10 Best Revenge Movies Ever Made
If there’s one thing Hollywood’s taught us, it’s that a well-executed revenge premise never gets old. To celebrate the release of Last House On The Left on DVD (Aug. 18th), we’ve rounded up a list of the 10 Best Revenge Movies of all time. Check em out!
In South Korean filmmaker Park Chan-Wook’s second installment in his revenge trilogy (including Sympathy for Mr. Vengeance and Lady Vengeance), Dae-su is a man erased. Having been abducted on his daughter’s birthday, he’s imprisoned in a room for fifteen years with only a TV set to connect him with the outside world. One day, he is suddenly released, apparently without condition, but Dae-su begins a relentless hunt for his captor and the reason of his long imprisonment. While looking for revenge, Dae-su discovers deep secrets from the past, ultimately learns the shocking truth about his imprisonment.
Kill Bill I & II
Quentin Tarantino’s two-part masterpiece stars Uma Thurman stars as The Bride, sabotaged member of a team of assassins called the Deadly Viper Assassination Squad. Waking from a headshot-induced coma four years after her boss, Bill (David Carradine) and her fellow killers ambush her on her wedding day, The Bride sets out for revenge against her former accomplices. In brutally splashy fashion she slices her way through her hit list of allies-turned-nemeses, including crude hick Budd (Michael Madsen), the venomous Elle Driver (Daryl Hannah) and, of course, Bill. Easily Tarantino’s most cinematically beautiful film to date, Kill Bill serves as both an homage to the kung-fu classics that preceded it and a high-water mark setter for all revenge films.
Last House On The Left
Wes Craven’s controversial 1972 shocker comes back to life in this tale of two teenage girls savagely sexually assaulted and beaten by a prison escapee and his wretched crew, who find the tables turned when they seek out refuge at the home of one of the victim’s parents. Once the girl’s worried parents realize the horror of what’s just happened to their daughter, John (Tony Goldwyn) and Emma (Monica Potter), lure the killers into a deadly trap, in which they’ll suffer to they’re dying breath. A classically riveting thriller that’s a must-see for any parent.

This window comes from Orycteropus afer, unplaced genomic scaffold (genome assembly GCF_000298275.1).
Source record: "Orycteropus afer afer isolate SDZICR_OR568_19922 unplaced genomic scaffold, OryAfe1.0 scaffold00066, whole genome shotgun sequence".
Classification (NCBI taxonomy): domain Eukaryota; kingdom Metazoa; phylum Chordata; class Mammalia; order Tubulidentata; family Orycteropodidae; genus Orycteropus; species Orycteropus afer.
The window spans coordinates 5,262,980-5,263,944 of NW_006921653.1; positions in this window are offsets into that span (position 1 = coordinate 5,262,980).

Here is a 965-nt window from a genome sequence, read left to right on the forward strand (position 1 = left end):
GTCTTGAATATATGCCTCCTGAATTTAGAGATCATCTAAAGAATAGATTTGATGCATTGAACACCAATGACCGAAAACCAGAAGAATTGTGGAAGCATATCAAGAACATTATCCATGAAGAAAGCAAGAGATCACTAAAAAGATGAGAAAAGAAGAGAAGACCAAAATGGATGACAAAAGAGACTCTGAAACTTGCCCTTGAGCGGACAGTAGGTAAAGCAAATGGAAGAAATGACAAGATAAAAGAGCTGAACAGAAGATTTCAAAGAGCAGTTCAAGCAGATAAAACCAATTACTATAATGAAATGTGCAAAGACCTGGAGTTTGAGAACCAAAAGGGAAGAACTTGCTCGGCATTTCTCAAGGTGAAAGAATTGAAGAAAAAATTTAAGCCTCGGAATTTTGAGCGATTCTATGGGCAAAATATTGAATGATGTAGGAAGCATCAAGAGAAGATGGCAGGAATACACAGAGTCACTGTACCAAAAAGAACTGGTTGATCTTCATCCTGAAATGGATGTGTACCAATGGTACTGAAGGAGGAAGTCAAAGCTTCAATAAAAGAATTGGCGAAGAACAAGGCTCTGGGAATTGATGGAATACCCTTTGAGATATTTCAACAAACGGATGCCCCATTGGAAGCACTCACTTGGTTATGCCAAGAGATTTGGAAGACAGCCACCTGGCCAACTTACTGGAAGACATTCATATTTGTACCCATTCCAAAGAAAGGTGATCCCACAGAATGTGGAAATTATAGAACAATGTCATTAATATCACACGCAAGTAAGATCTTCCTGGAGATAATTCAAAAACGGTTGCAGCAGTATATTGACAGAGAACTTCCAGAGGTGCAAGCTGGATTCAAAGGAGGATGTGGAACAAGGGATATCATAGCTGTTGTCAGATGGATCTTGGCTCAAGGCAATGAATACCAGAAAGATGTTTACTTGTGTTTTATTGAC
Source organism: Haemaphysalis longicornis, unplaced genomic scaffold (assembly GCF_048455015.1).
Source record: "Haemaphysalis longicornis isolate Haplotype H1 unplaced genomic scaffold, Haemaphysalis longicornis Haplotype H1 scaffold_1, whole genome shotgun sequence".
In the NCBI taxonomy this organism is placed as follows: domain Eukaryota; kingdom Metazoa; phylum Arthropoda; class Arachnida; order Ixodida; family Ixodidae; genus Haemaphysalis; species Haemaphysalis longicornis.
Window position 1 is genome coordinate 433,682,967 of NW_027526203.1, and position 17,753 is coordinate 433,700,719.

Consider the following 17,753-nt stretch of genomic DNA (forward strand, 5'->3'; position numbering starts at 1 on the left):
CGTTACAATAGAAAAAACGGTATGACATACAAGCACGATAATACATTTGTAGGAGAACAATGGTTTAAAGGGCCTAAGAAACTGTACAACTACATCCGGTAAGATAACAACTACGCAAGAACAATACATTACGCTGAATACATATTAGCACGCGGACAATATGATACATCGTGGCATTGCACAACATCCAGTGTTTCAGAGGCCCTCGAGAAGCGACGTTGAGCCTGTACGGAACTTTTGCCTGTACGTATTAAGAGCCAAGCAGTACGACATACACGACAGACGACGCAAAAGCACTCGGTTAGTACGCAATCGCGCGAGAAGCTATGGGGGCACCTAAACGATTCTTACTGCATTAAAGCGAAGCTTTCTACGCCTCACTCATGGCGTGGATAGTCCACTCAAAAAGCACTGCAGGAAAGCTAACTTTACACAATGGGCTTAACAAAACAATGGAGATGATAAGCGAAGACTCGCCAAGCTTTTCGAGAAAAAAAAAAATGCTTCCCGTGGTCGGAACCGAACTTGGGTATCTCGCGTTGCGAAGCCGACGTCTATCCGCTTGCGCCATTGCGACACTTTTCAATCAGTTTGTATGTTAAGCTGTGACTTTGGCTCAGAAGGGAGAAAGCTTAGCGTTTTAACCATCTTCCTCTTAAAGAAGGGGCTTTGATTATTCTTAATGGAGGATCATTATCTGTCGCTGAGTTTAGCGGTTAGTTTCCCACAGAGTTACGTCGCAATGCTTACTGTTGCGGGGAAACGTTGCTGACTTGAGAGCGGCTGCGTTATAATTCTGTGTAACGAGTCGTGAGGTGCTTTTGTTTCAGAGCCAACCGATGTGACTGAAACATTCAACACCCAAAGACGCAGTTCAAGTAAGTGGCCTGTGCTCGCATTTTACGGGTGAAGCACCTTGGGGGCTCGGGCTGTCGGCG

Snatch is a tobacco-juice-filled spit in the face of standard brawler film fare. Taking place in London’s crime-ridden underbelly, a labyrinthine plot unfolds around a missing diamond and the wrong man to mess with. Three groups of characters intent on retrieving the stolen stone, and there’s no sense trying to explain their nearly-hopeless interweaving stories except to say that nothing is quite what it seems in the fast-talking banger flick, and it serves as a true testament that those in charge aren’t always the ones in power.
A prank gone wrong sends four boys from Hell’s Kitchen to the Wilkenson Center in upstate New York for a year, where they’re forever scarred by the horrific beating, humiliation and sexual abuse at the hands of the guards. After a chance meeting thirteen years later, the friends reunite and set a plan in motion to get even with the surviving guards. Based on a true story chronicled by Lorenzo Carcaterra in his namesake novel, Sleepers is a gripping tale of pain and redemption… no matter how long it takes.
Easily among Arnold Schwarzenegger’s most classic films, Commando is everything an ’80s action film should be. After some cartoonishly ridiculous thugs kidnap his daughter from their peaceful mountainside home, Arnold embarks on a take-no-prisoners path of explosive destruction and sheer cheeseball action scenes to get his daughter back. If impaling a man on a giant exhaust pipe and telling him to "let off some steam" isn’t a classic revenge moment on film, we don’t know what is.
Man On Fire
Former CIA assassin John Creasy is hired by industrialist Samuel Ramos, to protect his young daughter and wife in Mexico City, the most kidnap-happy town in the world. When the little girl who eventually breaks through Creasy’s hardened shell is kidnapped, Creasy swears to kill everyone responsible – and he certainly makes good on that promise!
In this 1990 Christmas classic, 8 year old Kevin McAllister is left at home by his parents when they leave for a European winter vacation with the whole family. With no bully big brother or pushy relatives around, it’s a dream come true for Kevin until two robbers (Joe Pesci and Daniel Stern) make his house their next target. Using his wits and more household-item trickery than MacGyver, Kevin defends his home from the stoogey thugs.
The Outlaw Josey Wales
Josey Wales wasn’t meant to be an outlaw. He was a peaceful farmer at the end of the Civil War, until everything he knows and loves – including home an family – was brutally ripped away from him. Vowing revenge, Josey joins a band of rebels determined to fight the Union – even after the official surrender of the Confederacy. As Jonesy pursues vengeance with his new companions, he can’t help but feel a distance from his associates’ motives, instead drawn to the life he once knew.
Star Trek II: The Wrath Of Khan
Captain Kirk’s old nemesis Khan Noonien Singh (Ricardo Montalban) and his crew have escaped from the dead planet they’ve been marooned on for decades – and they’ll stop at nothing to exact revenge on the man responsible for their exile: James T. Kirk. the hair is outrageous, the characters are iconic and Kirk deals with a son he doesn’t know – that happens to hate him. Kahn takes hostages, Kirk loses his mind, Spock makes the ultimate sacrifice and all hell generally breaks loose in this Star Trek franchise highlight.